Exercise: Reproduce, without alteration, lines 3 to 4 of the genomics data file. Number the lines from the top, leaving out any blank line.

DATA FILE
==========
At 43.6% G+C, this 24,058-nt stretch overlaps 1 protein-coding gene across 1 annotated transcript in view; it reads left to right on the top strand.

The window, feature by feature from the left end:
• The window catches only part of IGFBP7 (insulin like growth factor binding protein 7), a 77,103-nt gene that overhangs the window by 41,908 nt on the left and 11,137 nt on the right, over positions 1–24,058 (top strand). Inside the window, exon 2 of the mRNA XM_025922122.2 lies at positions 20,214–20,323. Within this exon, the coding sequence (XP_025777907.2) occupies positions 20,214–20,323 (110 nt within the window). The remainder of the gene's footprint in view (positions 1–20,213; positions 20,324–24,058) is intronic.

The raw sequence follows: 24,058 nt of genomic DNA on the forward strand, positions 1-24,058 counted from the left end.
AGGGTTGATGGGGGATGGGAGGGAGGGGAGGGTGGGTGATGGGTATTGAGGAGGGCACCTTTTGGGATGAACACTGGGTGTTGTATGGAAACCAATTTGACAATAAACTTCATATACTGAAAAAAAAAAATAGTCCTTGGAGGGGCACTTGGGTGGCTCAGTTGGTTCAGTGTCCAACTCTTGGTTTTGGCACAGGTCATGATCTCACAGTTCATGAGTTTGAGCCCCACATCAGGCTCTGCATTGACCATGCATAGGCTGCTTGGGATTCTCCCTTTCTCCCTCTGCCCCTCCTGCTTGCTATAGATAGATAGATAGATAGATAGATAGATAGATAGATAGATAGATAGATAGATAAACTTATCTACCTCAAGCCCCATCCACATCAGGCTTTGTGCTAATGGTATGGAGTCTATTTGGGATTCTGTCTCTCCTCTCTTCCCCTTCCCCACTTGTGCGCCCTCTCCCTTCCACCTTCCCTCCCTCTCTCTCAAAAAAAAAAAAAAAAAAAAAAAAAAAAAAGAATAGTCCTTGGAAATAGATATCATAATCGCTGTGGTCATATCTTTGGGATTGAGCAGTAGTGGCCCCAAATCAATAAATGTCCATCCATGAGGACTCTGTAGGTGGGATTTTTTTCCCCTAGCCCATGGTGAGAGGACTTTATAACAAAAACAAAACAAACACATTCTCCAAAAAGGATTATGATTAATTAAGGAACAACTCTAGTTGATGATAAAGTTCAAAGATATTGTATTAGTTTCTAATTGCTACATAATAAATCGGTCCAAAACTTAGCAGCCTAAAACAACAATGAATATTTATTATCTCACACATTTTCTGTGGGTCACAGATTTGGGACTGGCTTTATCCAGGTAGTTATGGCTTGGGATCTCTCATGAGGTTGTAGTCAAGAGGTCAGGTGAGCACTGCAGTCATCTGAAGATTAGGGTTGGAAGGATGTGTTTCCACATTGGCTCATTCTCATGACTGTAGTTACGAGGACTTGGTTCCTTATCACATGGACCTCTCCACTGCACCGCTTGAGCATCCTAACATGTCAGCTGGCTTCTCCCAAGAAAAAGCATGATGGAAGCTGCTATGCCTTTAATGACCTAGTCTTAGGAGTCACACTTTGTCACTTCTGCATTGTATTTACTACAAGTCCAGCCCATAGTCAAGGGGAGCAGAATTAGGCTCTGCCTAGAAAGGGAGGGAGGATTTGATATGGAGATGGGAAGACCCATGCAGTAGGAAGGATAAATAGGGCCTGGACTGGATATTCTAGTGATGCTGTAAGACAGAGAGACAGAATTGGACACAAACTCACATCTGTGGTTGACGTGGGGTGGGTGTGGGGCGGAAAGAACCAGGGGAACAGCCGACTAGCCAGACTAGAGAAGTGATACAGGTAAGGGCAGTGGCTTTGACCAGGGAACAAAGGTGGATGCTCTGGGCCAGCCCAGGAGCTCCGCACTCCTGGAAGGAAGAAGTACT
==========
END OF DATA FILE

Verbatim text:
• The window catches only part of IGFBP7 (insulin like growth factor binding protein 7), a 77,103-nt gene that overhangs the window by 41,908 nt on the left and 11,137 nt on the right, over positions 1–24,058 (top strand). Inside the window, exon 2 of the mRNA XM_025922122.2 lies at positions 20,214–20,323. Within this exon, the coding sequence (XP_025777907.2) occupies positions 20,214–20,323 (110 nt within the window). The remainder of the gene's footprint in view (positions 1–20,213; positions 20,324–24,058) is intronic.

The raw sequence follows: 24,058 nt of genomic DNA on the forward strand, positions 1-24,058 counted from the left end.